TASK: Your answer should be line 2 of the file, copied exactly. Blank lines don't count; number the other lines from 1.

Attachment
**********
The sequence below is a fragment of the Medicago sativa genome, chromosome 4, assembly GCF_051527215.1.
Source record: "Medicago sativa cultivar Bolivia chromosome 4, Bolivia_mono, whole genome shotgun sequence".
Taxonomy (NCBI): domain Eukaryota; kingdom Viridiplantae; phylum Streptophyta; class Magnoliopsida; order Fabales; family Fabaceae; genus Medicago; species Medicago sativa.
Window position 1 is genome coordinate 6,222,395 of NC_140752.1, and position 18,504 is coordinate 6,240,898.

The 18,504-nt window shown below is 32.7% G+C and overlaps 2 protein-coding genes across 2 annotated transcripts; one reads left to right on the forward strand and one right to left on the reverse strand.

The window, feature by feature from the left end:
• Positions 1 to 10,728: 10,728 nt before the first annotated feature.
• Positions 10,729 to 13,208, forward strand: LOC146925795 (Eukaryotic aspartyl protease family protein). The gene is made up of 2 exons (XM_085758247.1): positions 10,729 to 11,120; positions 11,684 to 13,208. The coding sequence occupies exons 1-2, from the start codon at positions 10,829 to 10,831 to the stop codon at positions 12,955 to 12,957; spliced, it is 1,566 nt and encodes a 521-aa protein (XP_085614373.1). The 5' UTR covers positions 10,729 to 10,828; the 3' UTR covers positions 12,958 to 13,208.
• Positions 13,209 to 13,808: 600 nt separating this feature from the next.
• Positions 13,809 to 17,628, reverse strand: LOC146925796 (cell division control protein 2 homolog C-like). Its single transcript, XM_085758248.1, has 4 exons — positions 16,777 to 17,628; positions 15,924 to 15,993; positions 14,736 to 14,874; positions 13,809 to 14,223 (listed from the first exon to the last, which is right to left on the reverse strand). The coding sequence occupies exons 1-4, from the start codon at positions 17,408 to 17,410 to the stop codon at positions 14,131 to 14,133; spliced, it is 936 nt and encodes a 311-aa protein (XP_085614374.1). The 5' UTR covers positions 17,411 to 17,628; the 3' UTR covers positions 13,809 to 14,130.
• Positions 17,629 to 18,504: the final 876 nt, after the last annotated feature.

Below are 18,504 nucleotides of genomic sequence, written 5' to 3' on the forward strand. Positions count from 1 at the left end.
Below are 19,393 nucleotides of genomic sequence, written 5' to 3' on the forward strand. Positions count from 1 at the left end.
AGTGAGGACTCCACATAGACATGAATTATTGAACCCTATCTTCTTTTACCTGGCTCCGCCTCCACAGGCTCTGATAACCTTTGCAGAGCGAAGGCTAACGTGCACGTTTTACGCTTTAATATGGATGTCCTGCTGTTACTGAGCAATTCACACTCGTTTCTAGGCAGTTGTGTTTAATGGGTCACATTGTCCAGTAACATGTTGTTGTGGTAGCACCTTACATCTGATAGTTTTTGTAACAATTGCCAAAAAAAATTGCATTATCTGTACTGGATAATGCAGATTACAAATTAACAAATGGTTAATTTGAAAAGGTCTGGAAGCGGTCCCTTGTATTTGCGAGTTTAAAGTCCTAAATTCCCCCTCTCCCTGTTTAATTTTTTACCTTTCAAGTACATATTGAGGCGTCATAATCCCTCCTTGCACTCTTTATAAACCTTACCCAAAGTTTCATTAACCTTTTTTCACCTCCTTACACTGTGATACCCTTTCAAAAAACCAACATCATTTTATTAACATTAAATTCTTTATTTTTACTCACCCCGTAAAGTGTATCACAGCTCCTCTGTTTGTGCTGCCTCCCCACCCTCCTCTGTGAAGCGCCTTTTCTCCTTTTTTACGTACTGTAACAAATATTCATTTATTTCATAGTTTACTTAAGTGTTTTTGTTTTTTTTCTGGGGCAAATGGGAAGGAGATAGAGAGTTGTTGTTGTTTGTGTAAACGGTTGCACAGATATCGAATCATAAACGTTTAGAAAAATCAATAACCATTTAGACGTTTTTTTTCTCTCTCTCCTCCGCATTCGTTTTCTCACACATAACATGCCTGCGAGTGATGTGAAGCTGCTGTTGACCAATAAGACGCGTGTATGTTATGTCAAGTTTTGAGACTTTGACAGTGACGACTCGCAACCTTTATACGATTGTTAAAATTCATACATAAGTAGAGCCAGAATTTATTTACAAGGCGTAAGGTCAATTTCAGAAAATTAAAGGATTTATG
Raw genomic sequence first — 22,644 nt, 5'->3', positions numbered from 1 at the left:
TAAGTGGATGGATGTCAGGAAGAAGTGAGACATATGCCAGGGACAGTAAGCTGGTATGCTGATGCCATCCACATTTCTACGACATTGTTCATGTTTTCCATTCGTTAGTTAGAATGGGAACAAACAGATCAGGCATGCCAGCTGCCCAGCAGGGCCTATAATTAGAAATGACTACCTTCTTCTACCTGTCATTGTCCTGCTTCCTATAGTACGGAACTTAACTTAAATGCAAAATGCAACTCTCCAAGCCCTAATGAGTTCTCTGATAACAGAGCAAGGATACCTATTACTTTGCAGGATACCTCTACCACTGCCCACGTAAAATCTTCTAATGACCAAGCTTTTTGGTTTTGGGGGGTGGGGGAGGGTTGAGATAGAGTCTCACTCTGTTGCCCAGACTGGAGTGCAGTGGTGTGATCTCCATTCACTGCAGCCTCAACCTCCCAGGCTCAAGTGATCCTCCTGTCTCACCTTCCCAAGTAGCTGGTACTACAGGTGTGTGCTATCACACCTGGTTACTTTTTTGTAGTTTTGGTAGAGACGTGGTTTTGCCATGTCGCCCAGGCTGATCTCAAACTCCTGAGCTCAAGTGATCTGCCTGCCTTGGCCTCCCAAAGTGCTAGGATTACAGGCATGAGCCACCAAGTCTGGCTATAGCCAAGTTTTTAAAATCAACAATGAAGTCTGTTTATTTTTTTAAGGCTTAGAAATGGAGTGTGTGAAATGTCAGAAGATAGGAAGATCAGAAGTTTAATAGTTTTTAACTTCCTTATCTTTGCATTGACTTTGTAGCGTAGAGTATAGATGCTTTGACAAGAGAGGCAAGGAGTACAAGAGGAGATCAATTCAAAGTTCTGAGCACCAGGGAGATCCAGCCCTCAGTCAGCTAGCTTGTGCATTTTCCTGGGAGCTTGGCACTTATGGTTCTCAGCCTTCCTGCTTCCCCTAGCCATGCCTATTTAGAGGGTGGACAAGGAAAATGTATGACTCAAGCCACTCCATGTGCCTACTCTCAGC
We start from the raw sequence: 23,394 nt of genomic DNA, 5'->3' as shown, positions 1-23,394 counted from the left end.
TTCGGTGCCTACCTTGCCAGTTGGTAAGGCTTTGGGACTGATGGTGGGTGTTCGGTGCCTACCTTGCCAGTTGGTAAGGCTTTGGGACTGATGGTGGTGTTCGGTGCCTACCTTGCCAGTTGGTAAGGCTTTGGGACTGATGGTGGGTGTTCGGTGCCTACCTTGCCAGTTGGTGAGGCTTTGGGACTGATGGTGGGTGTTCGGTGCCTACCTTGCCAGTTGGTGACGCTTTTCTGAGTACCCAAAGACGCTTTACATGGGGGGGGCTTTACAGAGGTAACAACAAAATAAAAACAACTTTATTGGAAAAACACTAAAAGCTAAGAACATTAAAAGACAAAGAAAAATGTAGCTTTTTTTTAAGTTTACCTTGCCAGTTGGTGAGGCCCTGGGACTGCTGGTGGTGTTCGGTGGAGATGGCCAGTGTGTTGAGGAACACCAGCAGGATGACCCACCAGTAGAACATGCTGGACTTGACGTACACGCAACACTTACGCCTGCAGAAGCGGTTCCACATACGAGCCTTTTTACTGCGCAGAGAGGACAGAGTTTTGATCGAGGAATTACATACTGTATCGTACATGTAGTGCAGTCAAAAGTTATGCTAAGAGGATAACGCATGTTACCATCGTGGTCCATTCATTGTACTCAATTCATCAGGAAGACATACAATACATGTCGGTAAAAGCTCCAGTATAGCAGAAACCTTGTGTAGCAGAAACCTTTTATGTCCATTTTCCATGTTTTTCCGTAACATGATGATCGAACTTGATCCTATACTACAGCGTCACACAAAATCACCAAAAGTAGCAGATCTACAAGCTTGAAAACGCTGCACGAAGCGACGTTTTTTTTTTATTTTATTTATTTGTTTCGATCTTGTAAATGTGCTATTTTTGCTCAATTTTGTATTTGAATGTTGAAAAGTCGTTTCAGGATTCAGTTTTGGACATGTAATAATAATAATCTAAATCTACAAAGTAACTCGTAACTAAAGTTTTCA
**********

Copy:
Source record: "Medicago sativa cultivar Bolivia chromosome 4, Bolivia_mono, whole genome shotgun sequence".